Fred Dillemuth has an infatuating sense of humor, and he jokes about anything from dealing with modern technology to the pain of kidney stones. So it only made sense that Dillemuth found the funny in the situation presented to him last month in Kenosha, Wisconsin.

At the National Masters Indoor Heptathlon Championships, the 76-year-old Dillemuth was the only athlete in his age group. The only participant older than Dillemuth was an 80-year-old, and the elder had some sage advice for the younger competitor.

“He told me, 'you're going to have to get used to it,' " said Dillemuth, chuckling.

Dillemuth, a Stockton resident, was the only athlete in the 75-79 age bracket competing Jan. 27-28 at the heptathlon championships, which means he came home as the national champion.

The last time The Record caught up with Dillemuth, the former longtime high school counselor was a 74-year-old with 11 All-American qualifying marks for his age division.

“I was just a kid then,” he said.

Now he’s a national champion in his age group, if only by default. This achievement comes after a year filled with health issues limited Dillemuth to just one meet. He had surgery in August to remove a cancerous tumor in his bladder, then had x-rays that revealed a completely blocked left kidney in December.

“I told the doctor we could have filed an environmental impact report,” Dillemuth said with a laugh about the kidney issues.

It took him about a month to recover and train for January’s meet, Dillemuth said, but he never had any doubts about whether he would return to his days of competing. Coming from someone who regularly works out six days a week and meets with a trainer twice, Dillemuth said he was eager to get back in the gym.

When he hit the track in Kenosha, Dillemuth competed alongside the 80-year-old as the pair completed seven events in the span of a day. It was a bit of a bummer to compete without competition, Dillemuth said, but it comes with the territory. Ever since he restarted his track-and-field career 20 years ago at age 55, the field has steadily declined.

It didn’t stop Dillemuth from his traditional pre-meet jitters, though.

“Every time I get nervous, and I can’t sleep the night before,” Dillemuth said. “I keep thinking of failure, like what if I hit a hurdle or break a pole? Ther nerves are there, and that helps motivate me.”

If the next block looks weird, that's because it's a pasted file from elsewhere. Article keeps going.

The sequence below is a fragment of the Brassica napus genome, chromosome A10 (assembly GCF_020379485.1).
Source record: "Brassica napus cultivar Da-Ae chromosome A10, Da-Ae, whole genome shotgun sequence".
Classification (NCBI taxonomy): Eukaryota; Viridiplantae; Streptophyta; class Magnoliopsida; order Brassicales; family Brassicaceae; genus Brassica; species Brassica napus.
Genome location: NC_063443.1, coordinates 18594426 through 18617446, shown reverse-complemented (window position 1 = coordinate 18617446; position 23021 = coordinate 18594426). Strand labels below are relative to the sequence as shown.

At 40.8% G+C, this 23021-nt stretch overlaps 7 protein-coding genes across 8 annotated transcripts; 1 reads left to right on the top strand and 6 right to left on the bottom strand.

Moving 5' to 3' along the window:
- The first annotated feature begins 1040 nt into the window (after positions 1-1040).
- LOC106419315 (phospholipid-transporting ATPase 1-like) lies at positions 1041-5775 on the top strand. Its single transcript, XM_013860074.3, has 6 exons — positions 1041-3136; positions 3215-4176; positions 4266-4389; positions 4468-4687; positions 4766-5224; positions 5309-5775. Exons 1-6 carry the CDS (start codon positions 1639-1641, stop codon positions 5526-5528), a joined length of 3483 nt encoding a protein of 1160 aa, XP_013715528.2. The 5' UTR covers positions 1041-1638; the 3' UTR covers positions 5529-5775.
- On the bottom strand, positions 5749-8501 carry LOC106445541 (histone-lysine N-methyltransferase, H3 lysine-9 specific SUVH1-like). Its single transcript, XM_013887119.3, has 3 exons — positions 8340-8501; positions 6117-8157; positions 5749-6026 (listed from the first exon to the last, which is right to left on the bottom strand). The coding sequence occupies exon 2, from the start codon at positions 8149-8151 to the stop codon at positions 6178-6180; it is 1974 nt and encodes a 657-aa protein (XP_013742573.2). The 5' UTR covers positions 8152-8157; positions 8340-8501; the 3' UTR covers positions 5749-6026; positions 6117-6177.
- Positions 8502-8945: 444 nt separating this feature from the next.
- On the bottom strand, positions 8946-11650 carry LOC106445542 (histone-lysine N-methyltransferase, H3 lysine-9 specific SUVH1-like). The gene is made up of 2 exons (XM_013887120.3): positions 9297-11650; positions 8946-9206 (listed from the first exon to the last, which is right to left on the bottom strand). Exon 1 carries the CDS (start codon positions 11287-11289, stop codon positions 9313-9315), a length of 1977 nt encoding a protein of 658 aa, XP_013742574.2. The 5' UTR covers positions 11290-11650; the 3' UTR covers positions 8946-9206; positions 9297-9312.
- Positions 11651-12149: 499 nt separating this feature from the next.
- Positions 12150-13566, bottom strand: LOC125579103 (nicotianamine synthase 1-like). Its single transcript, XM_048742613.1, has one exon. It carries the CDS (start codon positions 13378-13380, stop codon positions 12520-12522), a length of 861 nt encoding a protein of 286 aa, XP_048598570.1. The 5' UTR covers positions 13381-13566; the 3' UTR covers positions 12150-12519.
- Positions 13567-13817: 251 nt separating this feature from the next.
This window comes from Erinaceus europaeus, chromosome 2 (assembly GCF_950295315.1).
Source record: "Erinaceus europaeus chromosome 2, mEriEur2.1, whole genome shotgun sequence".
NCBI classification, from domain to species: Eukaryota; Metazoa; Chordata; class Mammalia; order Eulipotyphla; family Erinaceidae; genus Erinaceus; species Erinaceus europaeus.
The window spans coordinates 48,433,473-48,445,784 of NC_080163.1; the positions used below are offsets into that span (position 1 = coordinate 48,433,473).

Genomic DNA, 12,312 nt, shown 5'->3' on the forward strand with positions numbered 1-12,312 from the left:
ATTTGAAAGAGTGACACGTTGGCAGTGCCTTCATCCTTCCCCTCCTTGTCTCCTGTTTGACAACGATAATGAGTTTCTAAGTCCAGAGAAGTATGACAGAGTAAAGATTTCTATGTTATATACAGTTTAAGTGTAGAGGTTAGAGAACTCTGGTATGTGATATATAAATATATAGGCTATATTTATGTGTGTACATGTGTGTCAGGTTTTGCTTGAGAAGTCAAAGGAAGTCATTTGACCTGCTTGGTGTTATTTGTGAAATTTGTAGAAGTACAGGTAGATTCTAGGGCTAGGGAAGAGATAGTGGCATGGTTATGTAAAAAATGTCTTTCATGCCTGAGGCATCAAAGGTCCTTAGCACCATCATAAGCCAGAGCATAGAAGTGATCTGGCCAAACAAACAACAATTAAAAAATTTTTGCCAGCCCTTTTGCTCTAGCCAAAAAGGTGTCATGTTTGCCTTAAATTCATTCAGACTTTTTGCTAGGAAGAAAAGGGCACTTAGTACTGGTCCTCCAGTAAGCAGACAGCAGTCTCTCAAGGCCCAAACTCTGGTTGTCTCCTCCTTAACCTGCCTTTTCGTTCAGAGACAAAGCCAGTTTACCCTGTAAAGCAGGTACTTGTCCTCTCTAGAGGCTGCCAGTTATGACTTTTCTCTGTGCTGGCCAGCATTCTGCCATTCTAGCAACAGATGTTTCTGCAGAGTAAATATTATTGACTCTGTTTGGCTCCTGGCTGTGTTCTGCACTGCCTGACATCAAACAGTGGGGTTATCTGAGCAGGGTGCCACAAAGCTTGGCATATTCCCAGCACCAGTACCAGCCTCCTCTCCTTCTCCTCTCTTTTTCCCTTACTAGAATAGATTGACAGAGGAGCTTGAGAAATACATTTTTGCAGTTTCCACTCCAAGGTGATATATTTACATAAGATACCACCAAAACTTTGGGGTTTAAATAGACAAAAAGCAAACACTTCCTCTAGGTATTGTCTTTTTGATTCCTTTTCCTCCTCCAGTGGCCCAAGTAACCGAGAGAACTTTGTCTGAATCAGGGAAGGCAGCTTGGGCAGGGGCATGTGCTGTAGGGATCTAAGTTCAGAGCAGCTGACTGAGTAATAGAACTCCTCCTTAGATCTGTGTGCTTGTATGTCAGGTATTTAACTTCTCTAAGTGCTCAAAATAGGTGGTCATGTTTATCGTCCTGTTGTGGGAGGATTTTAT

As much as the events themselves, Dillemuth said the connections he was able to make with other athletes at the meet was a great part of the experience. When he was a counselor, a field he spent 30 years in, he valued the ability to have another person open up to him more than any accomplishment in the blocks.

The same can be said now, where Dillemuth said he enjoys meeting all kinds of neat people, individuals he often sees at different meets around the country.

Dillemuth said he doesn’t see a point where he would hang up the track spikes. In fact, he’s taking every year on the track as a kind of milestone, where each age group means a different set of qualifying marks.

“Every time I hit an age group, I can make hay for a couple of years before more guys cut in,” Dillemuth said. “I’m really looking forward to getting to 80 years. I suppose most people don’t feel that way.”

He’s got a few years to go before the next age class, and Dillemuth doesn’t plan on easing himself into 80. He wants to catch an indoor meet in Illinois this month, with aspirations of entering a decathlon in March and at least a meet every month after that.

Health shut down his 2017 season, which for Dillemuth means 2018 is the year to get caught up to speed.

“I’m going to try and hit it hard this year,” Dillemuth said. “I’ve got to try and make up for lost time, right?”

Contact reporter Nick Woodard at (209) 546-8272 or nwoodard@recordnet.com. Follow him on Twitter@nwoodard25.